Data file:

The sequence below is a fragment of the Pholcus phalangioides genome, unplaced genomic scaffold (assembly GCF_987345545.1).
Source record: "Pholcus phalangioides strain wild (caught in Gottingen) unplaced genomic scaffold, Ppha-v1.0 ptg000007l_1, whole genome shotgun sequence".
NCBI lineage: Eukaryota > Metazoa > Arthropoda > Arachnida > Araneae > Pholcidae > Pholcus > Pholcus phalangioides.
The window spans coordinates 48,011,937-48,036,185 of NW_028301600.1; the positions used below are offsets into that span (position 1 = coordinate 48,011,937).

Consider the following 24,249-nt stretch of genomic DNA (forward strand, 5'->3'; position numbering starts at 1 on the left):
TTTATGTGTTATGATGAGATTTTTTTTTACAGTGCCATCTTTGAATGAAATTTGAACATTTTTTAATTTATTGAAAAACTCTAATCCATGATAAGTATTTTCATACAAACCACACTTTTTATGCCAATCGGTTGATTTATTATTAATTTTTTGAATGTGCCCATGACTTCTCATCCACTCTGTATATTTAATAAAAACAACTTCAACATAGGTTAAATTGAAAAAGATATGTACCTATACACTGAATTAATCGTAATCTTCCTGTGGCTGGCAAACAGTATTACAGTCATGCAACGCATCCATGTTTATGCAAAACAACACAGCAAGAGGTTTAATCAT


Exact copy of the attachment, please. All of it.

The sequence below is a fragment of the Pholcus phalangioides genome, unplaced genomic scaffold (assembly GCF_987345545.1).
Source record: "Pholcus phalangioides strain wild (caught in Gottingen) unplaced genomic scaffold, Ppha-v1.0 ptg000007l_1, whole genome shotgun sequence".
NCBI lineage: Eukaryota > Metazoa > Arthropoda > Arachnida > Araneae > Pholcidae > Pholcus > Pholcus phalangioides.
The window spans coordinates 48,011,937-48,036,185 of NW_028301600.1; the positions used below are offsets into that span (position 1 = coordinate 48,011,937).

Consider the following 24,249-nt stretch of genomic DNA (forward strand, 5'->3'; position numbering starts at 1 on the left):
TTTATGTGTTATGATGAGATTTTTTTTTACAGTGCCATCTTTGAATGAAATTTGAACATTTTTTAATTTATTGAAAAACTCTAATCCATGATAAGTATTTTCATACAAACCACACTTTTTATGCCAATCGGTTGATTTATTATTAATTTTTTGAATGTGCCCATGACTTCTCATCCACTCTGTATATTTAATAAAAACAACTTCAACATAGGTTAAATTGAAAAAGATATGTACCTATACACTGAATTAATCGTAATCTTCCTGTGGCTGGCAAACAGTATTACAGTCATGCAACGCATCCATGTTTATGCAAAACAACACAGCAAGAGGTTTAATCAT